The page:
12 Essential Qualities for Christian Spirituality & Theology in a New Urban World

Apr 22, 2016 | Blog, Spirituality, Theology | 0 comments

To take head on oppressive structures like consumerism, militarism, multinational capitalism, international communism, racism, and sexism, we need a spirituality of missional engagement… Mission without spirituality cannot survive any more than combustion without oxygen. ~ Orlando E. Costas

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The world is rapidly urbanizing. More than 6.5 billion people will live in cities by 2050. Most of these urban dwellers will be in developing countries. Around 80 percent of this burgeoning urban population will live in Africa and Asia.

The United Nations claims that the world is unprepared for the challenges this will raise for resources — e.g., the increasing demands for energy, water, and sanitation. The world is unprepared for the challenges urban growth raises for public services, land-use, food scarcity, employment, transportation, education, and health.

The church faces its own challenges as the world rapidly urbanizes, and as the church shifts its center of gravity to the Majority World. As Philip Jenkins writes, “We are currently living through one of the transforming moments in the history of religion worldwide…. Over the last century, the center of gravity in the Christian world has shifted inexorably away from Europe, southward, to Africa and Latin America, and eastward, toward Asia. Today, the largest Christian communities on the planet are to be found in those regions.”[1]

Urbanization and the shift of the church to the Majority World raise important questions for Christian spirituality and theology.

The International Society for Urban Mission (ISUM) held a summit on Signs of Hope in the City, in Kuala Lumpur, Malaysia, in 2014. A few hundred Majority World, indigenous, First Nations, and Western thinkers and activists came together for those days.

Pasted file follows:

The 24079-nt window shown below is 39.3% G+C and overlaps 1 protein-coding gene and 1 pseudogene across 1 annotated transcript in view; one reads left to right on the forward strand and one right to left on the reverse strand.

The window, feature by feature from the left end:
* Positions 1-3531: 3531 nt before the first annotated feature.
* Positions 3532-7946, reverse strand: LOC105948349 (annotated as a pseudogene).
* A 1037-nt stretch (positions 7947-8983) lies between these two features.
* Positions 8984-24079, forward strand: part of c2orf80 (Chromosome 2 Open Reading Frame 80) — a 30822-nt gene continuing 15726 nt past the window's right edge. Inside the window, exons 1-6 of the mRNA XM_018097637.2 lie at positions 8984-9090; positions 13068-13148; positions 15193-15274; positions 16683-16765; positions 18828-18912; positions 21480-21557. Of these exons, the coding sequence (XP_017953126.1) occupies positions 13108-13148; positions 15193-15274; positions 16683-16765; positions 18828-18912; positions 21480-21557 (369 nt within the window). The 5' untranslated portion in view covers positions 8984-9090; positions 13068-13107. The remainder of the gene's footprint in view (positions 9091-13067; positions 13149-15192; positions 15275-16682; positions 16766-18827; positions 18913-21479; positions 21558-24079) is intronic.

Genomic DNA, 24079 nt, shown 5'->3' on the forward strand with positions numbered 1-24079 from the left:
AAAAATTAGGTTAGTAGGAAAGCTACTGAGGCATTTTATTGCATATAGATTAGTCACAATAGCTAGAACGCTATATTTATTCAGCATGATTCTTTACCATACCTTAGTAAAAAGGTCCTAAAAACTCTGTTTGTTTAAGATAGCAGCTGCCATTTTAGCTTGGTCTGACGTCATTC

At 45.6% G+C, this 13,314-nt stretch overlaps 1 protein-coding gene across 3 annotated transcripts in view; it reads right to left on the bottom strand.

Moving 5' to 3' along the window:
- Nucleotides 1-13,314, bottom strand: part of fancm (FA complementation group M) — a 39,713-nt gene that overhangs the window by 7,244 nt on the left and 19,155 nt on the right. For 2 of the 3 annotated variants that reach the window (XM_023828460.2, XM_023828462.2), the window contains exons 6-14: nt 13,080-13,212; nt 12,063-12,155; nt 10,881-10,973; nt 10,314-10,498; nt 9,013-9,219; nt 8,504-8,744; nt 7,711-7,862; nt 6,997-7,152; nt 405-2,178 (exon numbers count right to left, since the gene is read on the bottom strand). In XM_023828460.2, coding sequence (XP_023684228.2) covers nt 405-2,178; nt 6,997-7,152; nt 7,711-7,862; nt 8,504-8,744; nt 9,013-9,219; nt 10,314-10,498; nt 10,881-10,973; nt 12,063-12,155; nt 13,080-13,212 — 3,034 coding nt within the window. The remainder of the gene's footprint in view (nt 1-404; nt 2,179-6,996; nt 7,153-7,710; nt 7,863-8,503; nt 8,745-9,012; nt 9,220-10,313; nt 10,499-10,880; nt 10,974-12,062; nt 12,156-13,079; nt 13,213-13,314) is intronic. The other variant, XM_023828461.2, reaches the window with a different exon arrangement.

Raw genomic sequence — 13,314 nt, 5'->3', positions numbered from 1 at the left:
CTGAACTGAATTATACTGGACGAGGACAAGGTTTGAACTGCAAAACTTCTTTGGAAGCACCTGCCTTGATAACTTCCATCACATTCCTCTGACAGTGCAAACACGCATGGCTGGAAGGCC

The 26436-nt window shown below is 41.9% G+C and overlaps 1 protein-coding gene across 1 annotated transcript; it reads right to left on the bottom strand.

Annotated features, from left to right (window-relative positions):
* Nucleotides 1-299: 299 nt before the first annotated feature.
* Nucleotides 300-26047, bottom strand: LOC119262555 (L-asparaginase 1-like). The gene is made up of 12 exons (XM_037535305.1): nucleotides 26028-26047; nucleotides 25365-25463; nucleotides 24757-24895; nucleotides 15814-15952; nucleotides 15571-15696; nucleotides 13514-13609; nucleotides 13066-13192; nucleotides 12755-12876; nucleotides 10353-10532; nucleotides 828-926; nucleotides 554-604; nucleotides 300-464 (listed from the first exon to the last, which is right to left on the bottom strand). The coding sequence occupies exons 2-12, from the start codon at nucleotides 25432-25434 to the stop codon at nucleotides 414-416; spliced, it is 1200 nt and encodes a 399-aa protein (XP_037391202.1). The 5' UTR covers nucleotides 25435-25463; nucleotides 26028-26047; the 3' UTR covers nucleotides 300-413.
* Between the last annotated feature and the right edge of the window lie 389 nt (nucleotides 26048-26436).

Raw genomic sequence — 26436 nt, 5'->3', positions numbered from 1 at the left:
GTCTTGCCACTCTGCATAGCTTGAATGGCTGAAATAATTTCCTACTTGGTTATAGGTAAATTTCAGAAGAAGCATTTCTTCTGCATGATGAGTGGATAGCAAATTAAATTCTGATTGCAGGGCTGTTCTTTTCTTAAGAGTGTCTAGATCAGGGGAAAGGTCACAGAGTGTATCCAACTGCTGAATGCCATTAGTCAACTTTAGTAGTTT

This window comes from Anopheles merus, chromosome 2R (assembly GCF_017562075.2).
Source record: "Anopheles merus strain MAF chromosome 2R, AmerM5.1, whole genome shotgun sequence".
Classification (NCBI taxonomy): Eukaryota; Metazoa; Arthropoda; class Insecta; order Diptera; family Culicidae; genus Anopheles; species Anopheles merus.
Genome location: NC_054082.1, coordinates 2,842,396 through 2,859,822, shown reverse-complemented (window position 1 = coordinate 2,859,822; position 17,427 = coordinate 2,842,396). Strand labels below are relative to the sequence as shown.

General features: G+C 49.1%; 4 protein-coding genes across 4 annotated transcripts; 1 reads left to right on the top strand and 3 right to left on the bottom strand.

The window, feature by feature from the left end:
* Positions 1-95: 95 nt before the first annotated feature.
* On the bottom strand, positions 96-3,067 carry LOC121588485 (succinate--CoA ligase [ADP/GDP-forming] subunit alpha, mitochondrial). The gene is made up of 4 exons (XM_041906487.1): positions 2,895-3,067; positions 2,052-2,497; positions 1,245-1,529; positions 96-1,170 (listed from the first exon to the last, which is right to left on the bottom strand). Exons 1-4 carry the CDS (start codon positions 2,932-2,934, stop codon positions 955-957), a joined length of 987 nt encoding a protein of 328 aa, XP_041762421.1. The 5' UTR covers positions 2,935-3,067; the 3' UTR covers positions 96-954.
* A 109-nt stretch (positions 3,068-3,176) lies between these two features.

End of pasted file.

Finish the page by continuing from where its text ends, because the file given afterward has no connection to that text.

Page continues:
Together, we explored the theology and practices of integral, transformational, and urban mission. And, together, we looked for “signs of hope in the city”. We identified places where God is at work bringing hope, healing, reconciliation, life, and transformation.

As part of the gathering, we formed a Working Group on “Spirituality and Theology for a New Urban World”, and spent a few days considering this issue. There were 26 participants in that Working Group. Our conversations were an expression of glocalization. Local stories and global themes enriched each other.

Applying processes of Appreciative Inquiry and World Café, this Working Group explored the shape of “spirituality and theology for a new urban world”. And we did this through conversations, storytelling, prayer, immersion experiences, meals, tears, and laughter.

Together, we identified 12 essential qualities Christian spirituality and theology must embrace in (and for) a new urban world. A new urban world demands new, urban, missional forms of Christian spirituality and theology that are:

  • Glocal
  • Missional
  • Practiced
  • Prophetic
  • Questioning & Experimental
  • Christ-centered & Trinitarian
  • Spirit-empowered
  • Contextualized
  • Community-oriented
  • Grounded in Scripture
  • Joyful in Suffering
  • Pioneering

Around 66% of the world’s population will live in cities by 2050. But we must continue to see the opportunities present for service among those outside these cities (around 34% of the world will live in non-urban areas, and there’s great opportunities there). These 12 qualities aren’t just for urban areas.

In this blog, I apply these 12 qualities to urban settings because of these reasons:

  1. I’m located in a city, so it’s the environment I know best.
  2. The list of 12 qualities was put together by a group serving among the poorest of the poor in the largest cities of the world.